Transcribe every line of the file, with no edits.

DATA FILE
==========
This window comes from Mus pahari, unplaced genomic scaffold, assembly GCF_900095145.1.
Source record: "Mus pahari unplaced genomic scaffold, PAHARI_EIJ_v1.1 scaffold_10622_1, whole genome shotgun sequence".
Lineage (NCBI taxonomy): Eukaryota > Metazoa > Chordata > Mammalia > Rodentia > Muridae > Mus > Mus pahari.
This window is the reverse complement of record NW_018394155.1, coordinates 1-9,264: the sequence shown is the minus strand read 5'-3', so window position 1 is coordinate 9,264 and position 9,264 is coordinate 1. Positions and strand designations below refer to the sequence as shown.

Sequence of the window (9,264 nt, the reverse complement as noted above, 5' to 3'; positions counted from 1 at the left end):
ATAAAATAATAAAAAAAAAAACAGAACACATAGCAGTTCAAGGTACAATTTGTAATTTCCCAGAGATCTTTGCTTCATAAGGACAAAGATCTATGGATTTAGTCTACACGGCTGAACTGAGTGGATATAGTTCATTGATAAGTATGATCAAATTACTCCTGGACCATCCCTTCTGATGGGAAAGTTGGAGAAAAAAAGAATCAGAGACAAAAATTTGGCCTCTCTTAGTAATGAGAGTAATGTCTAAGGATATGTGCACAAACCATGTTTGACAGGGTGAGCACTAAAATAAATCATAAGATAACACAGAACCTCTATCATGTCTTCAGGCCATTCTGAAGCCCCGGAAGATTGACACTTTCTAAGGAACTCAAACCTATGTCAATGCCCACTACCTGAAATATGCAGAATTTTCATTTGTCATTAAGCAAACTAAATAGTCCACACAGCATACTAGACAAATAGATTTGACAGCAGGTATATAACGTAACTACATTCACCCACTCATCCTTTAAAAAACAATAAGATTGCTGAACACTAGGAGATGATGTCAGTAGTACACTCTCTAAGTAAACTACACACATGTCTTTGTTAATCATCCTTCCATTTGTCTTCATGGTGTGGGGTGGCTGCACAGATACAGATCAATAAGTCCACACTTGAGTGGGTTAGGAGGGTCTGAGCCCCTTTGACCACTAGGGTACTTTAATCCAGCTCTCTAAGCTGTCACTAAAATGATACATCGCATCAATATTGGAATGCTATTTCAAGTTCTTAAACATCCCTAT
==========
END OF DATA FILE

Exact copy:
This window comes from Mus pahari, unplaced genomic scaffold, assembly GCF_900095145.1.
Source record: "Mus pahari unplaced genomic scaffold, PAHARI_EIJ_v1.1 scaffold_10622_1, whole genome shotgun sequence".
Lineage (NCBI taxonomy): Eukaryota > Metazoa > Chordata > Mammalia > Rodentia > Muridae > Mus > Mus pahari.
This window is the reverse complement of record NW_018394155.1, coordinates 1-9,264: the sequence shown is the minus strand read 5'-3', so window position 1 is coordinate 9,264 and position 9,264 is coordinate 1. Positions and strand designations below refer to the sequence as shown.

Sequence of the window (9,264 nt, the reverse complement as noted above, 5' to 3'; positions counted from 1 at the left end):
ATAAAATAATAAAAAAAAAAACAGAACACATAGCAGTTCAAGGTACAATTTGTAATTTCCCAGAGATCTTTGCTTCATAAGGACAAAGATCTATGGATTTAGTCTACACGGCTGAACTGAGTGGATATAGTTCATTGATAAGTATGATCAAATTACTCCTGGACCATCCCTTCTGATGGGAAAGTTGGAGAAAAAAAGAATCAGAGACAAAAATTTGGCCTCTCTTAGTAATGAGAGTAATGTCTAAGGATATGTGCACAAACCATGTTTGACAGGGTGAGCACTAAAATAAATCATAAGATAACACAGAACCTCTATCATGTCTTCAGGCCATTCTGAAGCCCCGGAAGATTGACACTTTCTAAGGAACTCAAACCTATGTCAATGCCCACTACCTGAAATATGCAGAATTTTCATTTGTCATTAAGCAAACTAAATAGTCCACACAGCATACTAGACAAATAGATTTGACAGCAGGTATATAACGTAACTACATTCACCCACTCATCCTTTAAAAAACAATAAGATTGCTGAACACTAGGAGATGATGTCAGTAGTACACTCTCTAAGTAAACTACACACATGTCTTTGTTAATCATCCTTCCATTTGTCTTCATGGTGTGGGGTGGCTGCACAGATACAGATCAATAAGTCCACACTTGAGTGGGTTAGGAGGGTCTGAGCCCCTTTGACCACTAGGGTACTTTAATCCAGCTCTCTAAGCTGTCACTAAAATGATACATCGCATCAATATTGGAATGCTATTTCAAGTTCTTAAACATCCCTAT